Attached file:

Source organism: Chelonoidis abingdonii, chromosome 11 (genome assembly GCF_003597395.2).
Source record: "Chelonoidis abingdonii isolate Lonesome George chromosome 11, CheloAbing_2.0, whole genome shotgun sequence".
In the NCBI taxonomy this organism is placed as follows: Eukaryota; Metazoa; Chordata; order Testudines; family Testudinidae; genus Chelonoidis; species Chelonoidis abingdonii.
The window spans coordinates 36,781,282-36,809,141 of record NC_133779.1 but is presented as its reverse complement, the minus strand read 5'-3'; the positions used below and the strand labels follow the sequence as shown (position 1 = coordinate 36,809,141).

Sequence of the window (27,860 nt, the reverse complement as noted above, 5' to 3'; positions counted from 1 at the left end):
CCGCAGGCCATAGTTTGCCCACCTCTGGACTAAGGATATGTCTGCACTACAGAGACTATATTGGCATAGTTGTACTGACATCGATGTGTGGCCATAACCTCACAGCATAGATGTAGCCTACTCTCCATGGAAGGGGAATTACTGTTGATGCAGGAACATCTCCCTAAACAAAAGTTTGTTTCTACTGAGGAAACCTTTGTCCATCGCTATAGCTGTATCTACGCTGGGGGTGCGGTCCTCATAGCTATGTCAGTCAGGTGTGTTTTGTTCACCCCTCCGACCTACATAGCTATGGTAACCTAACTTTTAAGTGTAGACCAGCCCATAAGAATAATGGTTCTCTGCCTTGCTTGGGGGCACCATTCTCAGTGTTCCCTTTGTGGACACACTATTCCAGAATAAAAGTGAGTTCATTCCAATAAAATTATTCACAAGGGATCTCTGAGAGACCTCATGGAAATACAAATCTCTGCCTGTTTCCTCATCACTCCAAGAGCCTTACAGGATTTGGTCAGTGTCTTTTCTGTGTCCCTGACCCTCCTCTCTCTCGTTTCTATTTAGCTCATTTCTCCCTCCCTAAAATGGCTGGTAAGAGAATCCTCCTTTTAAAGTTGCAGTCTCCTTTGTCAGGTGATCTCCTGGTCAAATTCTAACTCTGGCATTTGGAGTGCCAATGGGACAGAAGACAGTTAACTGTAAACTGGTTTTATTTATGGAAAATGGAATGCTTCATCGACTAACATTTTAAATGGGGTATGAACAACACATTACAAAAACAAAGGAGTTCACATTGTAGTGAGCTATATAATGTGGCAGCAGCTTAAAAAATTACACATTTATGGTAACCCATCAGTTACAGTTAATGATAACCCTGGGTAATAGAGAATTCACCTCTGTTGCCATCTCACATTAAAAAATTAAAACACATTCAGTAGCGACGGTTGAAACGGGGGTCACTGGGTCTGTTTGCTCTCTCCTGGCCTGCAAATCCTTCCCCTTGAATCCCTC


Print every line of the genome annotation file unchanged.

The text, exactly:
Source organism: Chelonoidis abingdonii, chromosome 11 (genome assembly GCF_003597395.2).
Source record: "Chelonoidis abingdonii isolate Lonesome George chromosome 11, CheloAbing_2.0, whole genome shotgun sequence".
In the NCBI taxonomy this organism is placed as follows: Eukaryota; Metazoa; Chordata; order Testudines; family Testudinidae; genus Chelonoidis; species Chelonoidis abingdonii.
The window spans coordinates 36,781,282-36,809,141 of record NC_133779.1 but is presented as its reverse complement, the minus strand read 5'-3'; the positions used below and the strand labels follow the sequence as shown (position 1 = coordinate 36,809,141).

Sequence of the window (27,860 nt, the reverse complement as noted above, 5' to 3'; positions counted from 1 at the left end):
CCGCAGGCCATAGTTTGCCCACCTCTGGACTAAGGATATGTCTGCACTACAGAGACTATATTGGCATAGTTGTACTGACATCGATGTGTGGCCATAACCTCACAGCATAGATGTAGCCTACTCTCCATGGAAGGGGAATTACTGTTGATGCAGGAACATCTCCCTAAACAAAAGTTTGTTTCTACTGAGGAAACCTTTGTCCATCGCTATAGCTGTATCTACGCTGGGGGTGCGGTCCTCATAGCTATGTCAGTCAGGTGTGTTTTGTTCACCCCTCCGACCTACATAGCTATGGTAACCTAACTTTTAAGTGTAGACCAGCCCATAAGAATAATGGTTCTCTGCCTTGCTTGGGGGCACCATTCTCAGTGTTCCCTTTGTGGACACACTATTCCAGAATAAAAGTGAGTTCATTCCAATAAAATTATTCACAAGGGATCTCTGAGAGACCTCATGGAAATACAAATCTCTGCCTGTTTCCTCATCACTCCAAGAGCCTTACAGGATTTGGTCAGTGTCTTTTCTGTGTCCCTGACCCTCCTCTCTCTCGTTTCTATTTAGCTCATTTCTCCCTCCCTAAAATGGCTGGTAAGAGAATCCTCCTTTTAAAGTTGCAGTCTCCTTTGTCAGGTGATCTCCTGGTCAAATTCTAACTCTGGCATTTGGAGTGCCAATGGGACAGAAGACAGTTAACTGTAAACTGGTTTTATTTATGGAAAATGGAATGCTTCATCGACTAACATTTTAAATGGGGTATGAACAACACATTACAAAAACAAAGGAGTTCACATTGTAGTGAGCTATATAATGTGGCAGCAGCTTAAAAAATTACACATTTATGGTAACCCATCAGTTACAGTTAATGATAACCCTGGGTAATAGAGAATTCACCTCTGTTGCCATCTCACATTAAAAAATTAAAACACATTCAGTAGCGACGGTTGAAACGGGGGTCACTGGGTCTGTTTGCTCTCTCCTGGCCTGCAAATCCTTCCCCTTGAATCCCTC